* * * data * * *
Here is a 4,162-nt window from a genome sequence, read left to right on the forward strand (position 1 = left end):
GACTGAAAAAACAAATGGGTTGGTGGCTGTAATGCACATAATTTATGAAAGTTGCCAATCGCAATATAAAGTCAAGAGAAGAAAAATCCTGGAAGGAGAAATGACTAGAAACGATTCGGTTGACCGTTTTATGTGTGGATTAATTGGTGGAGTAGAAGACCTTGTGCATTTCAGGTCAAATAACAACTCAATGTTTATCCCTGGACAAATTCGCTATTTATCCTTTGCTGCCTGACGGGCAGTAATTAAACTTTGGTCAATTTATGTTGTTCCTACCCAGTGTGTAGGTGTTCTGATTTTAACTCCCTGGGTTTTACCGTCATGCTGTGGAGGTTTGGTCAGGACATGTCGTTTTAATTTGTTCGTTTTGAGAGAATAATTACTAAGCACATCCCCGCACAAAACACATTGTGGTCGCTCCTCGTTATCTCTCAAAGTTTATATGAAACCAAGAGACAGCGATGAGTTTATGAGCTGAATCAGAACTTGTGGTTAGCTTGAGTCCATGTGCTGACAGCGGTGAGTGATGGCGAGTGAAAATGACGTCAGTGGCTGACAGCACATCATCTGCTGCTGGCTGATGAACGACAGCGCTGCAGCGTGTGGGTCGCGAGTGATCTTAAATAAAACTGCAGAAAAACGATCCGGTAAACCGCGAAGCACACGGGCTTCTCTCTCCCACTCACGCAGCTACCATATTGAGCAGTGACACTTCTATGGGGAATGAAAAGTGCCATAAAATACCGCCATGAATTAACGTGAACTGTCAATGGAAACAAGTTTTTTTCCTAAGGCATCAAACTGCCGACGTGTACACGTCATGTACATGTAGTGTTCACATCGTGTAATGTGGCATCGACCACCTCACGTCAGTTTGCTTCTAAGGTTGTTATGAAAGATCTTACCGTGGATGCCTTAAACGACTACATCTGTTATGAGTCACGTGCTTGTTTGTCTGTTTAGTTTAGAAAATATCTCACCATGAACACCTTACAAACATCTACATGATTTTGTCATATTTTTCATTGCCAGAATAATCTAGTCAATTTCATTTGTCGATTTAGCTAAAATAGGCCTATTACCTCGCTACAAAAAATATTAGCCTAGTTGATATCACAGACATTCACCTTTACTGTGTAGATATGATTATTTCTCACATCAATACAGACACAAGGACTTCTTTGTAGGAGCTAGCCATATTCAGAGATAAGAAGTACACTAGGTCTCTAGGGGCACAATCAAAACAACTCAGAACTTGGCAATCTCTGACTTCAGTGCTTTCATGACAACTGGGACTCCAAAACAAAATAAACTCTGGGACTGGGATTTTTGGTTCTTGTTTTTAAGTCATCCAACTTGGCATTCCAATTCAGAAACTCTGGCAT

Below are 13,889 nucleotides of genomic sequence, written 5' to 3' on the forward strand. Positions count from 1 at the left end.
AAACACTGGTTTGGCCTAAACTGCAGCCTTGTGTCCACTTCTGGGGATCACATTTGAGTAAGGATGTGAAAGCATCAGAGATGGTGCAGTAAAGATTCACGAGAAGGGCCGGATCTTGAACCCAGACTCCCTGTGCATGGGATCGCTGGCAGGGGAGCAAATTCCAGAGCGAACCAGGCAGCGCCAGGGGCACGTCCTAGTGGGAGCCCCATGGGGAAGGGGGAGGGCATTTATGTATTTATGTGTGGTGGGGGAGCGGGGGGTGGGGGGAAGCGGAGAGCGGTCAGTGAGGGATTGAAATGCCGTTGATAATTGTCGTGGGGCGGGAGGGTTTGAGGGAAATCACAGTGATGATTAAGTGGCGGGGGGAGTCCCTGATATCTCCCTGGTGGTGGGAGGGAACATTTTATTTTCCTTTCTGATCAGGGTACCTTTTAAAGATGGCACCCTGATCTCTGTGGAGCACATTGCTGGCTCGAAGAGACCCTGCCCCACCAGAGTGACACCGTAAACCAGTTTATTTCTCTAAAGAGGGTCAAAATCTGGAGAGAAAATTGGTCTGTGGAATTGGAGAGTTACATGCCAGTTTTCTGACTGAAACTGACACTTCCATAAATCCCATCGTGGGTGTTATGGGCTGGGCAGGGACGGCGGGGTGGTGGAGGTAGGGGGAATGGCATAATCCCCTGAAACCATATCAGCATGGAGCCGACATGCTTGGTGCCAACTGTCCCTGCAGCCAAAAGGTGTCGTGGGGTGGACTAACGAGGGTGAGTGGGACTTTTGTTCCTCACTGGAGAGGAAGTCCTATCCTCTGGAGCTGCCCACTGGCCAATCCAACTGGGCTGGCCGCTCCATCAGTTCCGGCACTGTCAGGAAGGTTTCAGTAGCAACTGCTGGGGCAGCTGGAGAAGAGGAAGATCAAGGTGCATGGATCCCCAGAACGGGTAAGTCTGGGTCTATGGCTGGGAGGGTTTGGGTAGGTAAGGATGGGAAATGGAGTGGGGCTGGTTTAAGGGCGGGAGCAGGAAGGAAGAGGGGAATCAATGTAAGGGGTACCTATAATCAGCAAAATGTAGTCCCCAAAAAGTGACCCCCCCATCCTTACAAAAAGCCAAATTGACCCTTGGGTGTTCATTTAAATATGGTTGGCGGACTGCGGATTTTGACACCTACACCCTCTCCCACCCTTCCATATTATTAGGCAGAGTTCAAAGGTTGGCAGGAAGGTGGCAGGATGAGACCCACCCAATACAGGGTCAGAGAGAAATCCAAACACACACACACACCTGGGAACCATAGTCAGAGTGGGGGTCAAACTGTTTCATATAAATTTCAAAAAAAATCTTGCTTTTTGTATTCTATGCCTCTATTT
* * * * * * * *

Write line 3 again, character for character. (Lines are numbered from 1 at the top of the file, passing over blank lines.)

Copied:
Below are 13,889 nucleotides of genomic sequence, written 5' to 3' on the forward strand. Positions count from 1 at the left end.